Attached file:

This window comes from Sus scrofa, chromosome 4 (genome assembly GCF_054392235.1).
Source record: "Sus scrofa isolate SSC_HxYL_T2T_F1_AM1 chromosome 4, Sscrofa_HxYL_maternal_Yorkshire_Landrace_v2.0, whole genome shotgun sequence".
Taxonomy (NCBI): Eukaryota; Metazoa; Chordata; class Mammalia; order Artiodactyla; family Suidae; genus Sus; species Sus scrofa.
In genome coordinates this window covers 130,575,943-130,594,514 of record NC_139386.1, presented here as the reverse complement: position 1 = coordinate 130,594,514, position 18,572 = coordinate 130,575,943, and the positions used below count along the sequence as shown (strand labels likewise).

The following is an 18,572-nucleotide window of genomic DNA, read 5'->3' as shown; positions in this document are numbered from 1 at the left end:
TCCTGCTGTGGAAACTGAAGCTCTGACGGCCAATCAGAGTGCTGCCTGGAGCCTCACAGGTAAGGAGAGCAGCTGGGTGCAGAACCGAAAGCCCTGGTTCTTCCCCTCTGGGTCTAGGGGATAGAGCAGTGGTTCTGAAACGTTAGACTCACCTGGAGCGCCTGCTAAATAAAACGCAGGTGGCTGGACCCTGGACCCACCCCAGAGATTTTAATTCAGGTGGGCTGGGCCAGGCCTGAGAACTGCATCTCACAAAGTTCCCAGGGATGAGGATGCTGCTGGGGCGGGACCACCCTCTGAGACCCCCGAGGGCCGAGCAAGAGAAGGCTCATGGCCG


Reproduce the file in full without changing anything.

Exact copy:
This window comes from Sus scrofa, chromosome 4 (genome assembly GCF_054392235.1).
Source record: "Sus scrofa isolate SSC_HxYL_T2T_F1_AM1 chromosome 4, Sscrofa_HxYL_maternal_Yorkshire_Landrace_v2.0, whole genome shotgun sequence".
Taxonomy (NCBI): Eukaryota; Metazoa; Chordata; class Mammalia; order Artiodactyla; family Suidae; genus Sus; species Sus scrofa.
In genome coordinates this window covers 130,575,943-130,594,514 of record NC_139386.1, presented here as the reverse complement: position 1 = coordinate 130,594,514, position 18,572 = coordinate 130,575,943, and the positions used below count along the sequence as shown (strand labels likewise).

The following is an 18,572-nucleotide window of genomic DNA, read 5'->3' as shown; positions in this document are numbered from 1 at the left end:
TCCTGCTGTGGAAACTGAAGCTCTGACGGCCAATCAGAGTGCTGCCTGGAGCCTCACAGGTAAGGAGAGCAGCTGGGTGCAGAACCGAAAGCCCTGGTTCTTCCCCTCTGGGTCTAGGGGATAGAGCAGTGGTTCTGAAACGTTAGACTCACCTGGAGCGCCTGCTAAATAAAACGCAGGTGGCTGGACCCTGGACCCACCCCAGAGATTTTAATTCAGGTGGGCTGGGCCAGGCCTGAGAACTGCATCTCACAAAGTTCCCAGGGATGAGGATGCTGCTGGGGCGGGACCACCCTCTGAGACCCCCGAGGGCCGAGCAAGAGAAGGCTCATGGCCG